iBike Pro's ESTIMATION of power is dynamically affected by any of the following:
1) Change in position
2) Change in weight
3) Change in tires or road surface
4) Change in barometric pressure (in vortex chamber) due to a front, elevation, or temperature change.
6) It does not include a heart rate monitoring function, this must be factored into the value (and weight) equation.
Here you have shown why this argument is occurring, and in #5 I suspect I see why iBike is not well-liked on the wattage forum.
#2 is a fairly unusual thing to change by any significant amount during a single ride. Certainly even a water bottle's difference shouldn't change things dramatically.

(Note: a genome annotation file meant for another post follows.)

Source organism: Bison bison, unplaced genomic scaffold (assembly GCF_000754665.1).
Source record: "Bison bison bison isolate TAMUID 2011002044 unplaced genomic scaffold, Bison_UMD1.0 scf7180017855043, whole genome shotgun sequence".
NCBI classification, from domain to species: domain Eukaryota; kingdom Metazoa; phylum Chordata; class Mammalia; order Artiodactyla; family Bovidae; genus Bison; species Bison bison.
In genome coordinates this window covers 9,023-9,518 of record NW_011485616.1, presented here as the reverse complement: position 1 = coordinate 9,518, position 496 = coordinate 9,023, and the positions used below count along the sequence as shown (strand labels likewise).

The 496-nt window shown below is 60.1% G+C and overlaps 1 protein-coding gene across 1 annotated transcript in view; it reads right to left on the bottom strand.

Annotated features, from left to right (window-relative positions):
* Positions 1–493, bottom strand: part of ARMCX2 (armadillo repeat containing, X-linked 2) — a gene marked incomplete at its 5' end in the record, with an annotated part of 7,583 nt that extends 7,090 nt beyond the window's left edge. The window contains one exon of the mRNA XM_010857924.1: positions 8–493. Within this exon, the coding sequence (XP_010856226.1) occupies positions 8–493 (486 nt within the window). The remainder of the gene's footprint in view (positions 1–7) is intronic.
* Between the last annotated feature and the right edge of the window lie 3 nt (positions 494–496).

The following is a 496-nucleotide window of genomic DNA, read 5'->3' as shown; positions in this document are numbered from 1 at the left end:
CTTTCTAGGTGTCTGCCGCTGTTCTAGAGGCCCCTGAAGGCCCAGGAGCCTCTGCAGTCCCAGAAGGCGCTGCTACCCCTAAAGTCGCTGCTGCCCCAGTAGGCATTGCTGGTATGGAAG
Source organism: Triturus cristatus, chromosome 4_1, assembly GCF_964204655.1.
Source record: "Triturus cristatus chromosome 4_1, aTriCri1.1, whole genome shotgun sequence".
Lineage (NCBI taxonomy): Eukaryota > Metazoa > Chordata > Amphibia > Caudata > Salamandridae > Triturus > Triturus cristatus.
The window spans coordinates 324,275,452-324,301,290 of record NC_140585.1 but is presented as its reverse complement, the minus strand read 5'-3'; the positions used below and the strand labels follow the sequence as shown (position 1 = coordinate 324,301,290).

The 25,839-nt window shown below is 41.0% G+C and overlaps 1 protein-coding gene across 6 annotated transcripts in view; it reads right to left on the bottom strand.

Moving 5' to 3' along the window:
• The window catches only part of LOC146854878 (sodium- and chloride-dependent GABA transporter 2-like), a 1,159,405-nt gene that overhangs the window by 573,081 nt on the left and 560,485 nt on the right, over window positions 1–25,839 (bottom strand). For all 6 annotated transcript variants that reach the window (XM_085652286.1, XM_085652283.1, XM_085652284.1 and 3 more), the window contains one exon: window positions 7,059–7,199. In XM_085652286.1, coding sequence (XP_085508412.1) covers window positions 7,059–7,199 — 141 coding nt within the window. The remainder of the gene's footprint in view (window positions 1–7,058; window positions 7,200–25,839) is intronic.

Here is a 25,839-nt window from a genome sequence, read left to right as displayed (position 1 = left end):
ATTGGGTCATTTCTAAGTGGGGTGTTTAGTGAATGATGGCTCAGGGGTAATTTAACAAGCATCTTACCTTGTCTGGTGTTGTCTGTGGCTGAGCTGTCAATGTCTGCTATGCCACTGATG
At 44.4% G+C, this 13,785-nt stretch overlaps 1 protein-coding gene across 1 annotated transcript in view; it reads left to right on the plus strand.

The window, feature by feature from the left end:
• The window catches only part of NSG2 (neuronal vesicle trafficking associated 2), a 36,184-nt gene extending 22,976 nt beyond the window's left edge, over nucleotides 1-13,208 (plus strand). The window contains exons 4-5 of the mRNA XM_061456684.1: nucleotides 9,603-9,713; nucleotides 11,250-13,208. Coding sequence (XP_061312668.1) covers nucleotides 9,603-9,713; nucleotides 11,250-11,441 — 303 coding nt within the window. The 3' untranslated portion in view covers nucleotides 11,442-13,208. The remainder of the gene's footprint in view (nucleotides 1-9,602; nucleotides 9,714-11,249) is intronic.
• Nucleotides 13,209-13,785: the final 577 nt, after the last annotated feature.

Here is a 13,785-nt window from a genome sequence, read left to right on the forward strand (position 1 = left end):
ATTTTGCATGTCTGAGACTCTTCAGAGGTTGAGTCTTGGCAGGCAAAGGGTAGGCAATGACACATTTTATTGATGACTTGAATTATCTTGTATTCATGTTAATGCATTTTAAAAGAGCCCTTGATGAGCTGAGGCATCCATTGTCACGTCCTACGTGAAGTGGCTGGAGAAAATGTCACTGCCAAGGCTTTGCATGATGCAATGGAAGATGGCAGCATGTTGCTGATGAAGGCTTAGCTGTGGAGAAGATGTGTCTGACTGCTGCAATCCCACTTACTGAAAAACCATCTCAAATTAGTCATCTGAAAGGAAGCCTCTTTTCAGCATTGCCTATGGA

The reason #4 is not an issue is listed above, so I won't go into it further.
#5 is a misstatement and exactly the sort of misunderstanding that could be iBike's biggest problem: of course iBike's readout is affected by drafting (if you think for a moment, you'll realize a PT is affected in exactly the same way ...)!
That leaves #1, #3, and #6. #1 I will agree is an issue - I just don't know to what degree (and I don't plan to make a judgement prior to getting data on it). #3 could also be an issue, though I suspect not a big one. #6 is a marketing problem, but you can get a cheap HR monitor (~$30 on eBay) separately if it's that important to you.
As such, iBike Pro is not only inaccurate, but non-repeatable. Repeatability actually being a more important factor than absolute accuracy.
This statement cannot be backed up and IMO you shouldn't be making it without data. Replace "is" with "seems to me to be" and we're fine.
If iBike sucks, I will be selling mine off pretty quick. Again, I'll let you know when it comes out.